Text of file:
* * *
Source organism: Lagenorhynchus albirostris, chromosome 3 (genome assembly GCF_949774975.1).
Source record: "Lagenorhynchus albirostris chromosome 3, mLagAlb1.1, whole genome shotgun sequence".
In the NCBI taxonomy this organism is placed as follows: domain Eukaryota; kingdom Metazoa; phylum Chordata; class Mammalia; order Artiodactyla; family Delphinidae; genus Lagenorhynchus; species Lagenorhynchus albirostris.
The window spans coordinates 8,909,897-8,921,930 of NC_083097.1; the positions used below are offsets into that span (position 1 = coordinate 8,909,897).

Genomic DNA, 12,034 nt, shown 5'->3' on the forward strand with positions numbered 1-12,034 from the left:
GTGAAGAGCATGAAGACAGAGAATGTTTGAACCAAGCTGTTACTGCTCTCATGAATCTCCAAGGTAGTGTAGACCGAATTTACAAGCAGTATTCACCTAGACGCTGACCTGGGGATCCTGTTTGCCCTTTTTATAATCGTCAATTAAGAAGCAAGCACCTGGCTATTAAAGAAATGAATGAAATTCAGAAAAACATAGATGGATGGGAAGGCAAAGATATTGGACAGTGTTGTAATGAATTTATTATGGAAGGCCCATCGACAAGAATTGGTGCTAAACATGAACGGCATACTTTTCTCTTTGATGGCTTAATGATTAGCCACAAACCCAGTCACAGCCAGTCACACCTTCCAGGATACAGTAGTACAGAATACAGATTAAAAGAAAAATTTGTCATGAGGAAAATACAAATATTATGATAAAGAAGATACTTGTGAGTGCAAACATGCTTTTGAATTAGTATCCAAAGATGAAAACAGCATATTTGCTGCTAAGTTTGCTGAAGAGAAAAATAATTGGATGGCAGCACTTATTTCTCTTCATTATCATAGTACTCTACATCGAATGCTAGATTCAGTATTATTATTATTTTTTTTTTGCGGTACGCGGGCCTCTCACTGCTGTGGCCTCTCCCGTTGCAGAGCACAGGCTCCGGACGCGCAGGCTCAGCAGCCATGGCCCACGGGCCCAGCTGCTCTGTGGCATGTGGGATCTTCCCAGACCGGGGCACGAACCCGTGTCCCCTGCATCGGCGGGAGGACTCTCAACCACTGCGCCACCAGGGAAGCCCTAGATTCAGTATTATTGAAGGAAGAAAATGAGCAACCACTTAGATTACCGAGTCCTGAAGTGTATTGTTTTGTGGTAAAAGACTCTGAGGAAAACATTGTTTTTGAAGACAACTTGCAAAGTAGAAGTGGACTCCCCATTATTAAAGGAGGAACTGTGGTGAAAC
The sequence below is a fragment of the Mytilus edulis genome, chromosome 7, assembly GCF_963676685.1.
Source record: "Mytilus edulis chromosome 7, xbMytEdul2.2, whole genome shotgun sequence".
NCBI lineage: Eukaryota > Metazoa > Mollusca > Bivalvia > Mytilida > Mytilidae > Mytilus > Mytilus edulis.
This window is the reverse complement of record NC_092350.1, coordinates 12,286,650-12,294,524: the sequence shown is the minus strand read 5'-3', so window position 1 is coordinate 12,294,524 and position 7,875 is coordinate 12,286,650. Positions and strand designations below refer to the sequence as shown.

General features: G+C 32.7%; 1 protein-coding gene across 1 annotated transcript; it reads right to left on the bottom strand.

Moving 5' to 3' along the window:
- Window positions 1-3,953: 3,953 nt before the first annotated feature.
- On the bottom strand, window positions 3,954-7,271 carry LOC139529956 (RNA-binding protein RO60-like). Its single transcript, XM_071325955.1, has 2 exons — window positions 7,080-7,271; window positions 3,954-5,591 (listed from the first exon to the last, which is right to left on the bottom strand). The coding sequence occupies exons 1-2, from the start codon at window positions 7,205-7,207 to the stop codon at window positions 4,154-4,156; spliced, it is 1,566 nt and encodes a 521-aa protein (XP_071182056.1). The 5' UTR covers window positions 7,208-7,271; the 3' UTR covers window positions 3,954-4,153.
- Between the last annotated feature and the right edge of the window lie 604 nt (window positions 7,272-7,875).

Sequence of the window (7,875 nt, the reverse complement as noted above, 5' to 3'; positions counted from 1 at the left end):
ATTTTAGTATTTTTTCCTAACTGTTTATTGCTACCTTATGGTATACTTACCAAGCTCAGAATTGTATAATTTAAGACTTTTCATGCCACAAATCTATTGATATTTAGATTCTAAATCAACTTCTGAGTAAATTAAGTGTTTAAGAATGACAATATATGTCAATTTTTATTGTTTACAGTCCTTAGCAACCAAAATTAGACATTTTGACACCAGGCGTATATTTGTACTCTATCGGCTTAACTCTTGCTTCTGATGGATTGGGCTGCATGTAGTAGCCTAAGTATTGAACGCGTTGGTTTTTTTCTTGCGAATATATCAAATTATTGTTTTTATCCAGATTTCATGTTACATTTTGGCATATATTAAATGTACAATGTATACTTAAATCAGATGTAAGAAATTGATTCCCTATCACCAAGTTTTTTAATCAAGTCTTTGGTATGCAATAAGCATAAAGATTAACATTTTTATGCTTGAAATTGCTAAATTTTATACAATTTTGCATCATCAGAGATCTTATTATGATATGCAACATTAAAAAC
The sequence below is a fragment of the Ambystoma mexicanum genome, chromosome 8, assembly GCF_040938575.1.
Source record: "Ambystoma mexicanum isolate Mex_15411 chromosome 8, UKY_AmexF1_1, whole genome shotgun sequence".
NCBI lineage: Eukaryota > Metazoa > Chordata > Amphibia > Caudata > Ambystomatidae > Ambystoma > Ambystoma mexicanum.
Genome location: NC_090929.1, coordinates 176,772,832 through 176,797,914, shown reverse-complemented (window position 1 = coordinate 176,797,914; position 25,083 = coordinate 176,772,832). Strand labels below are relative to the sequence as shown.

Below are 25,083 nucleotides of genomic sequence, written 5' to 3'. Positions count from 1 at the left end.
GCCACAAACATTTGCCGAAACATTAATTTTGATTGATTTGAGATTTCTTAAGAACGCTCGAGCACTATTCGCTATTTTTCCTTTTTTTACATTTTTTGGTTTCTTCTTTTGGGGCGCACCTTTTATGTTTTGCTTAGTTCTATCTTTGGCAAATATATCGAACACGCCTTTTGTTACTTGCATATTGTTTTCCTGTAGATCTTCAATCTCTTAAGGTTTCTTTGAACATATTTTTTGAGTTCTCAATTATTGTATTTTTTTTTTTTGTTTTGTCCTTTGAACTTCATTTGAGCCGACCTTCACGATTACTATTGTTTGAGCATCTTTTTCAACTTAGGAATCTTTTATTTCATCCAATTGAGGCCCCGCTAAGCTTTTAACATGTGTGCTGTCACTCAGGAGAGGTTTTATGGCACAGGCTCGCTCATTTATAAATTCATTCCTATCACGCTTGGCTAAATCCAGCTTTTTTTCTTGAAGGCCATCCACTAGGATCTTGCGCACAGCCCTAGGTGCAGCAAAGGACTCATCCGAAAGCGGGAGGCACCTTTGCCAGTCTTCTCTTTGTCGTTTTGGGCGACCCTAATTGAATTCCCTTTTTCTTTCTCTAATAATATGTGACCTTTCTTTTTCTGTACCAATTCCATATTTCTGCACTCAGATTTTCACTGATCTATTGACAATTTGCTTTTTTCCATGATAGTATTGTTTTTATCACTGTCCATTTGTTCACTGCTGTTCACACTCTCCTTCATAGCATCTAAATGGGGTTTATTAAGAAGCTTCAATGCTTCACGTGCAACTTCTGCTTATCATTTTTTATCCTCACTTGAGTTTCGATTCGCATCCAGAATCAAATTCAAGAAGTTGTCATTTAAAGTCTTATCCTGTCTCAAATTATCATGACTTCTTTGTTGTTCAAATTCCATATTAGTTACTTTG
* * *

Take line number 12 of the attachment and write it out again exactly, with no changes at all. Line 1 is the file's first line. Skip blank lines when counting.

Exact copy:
Moving 5' to 3' along the window: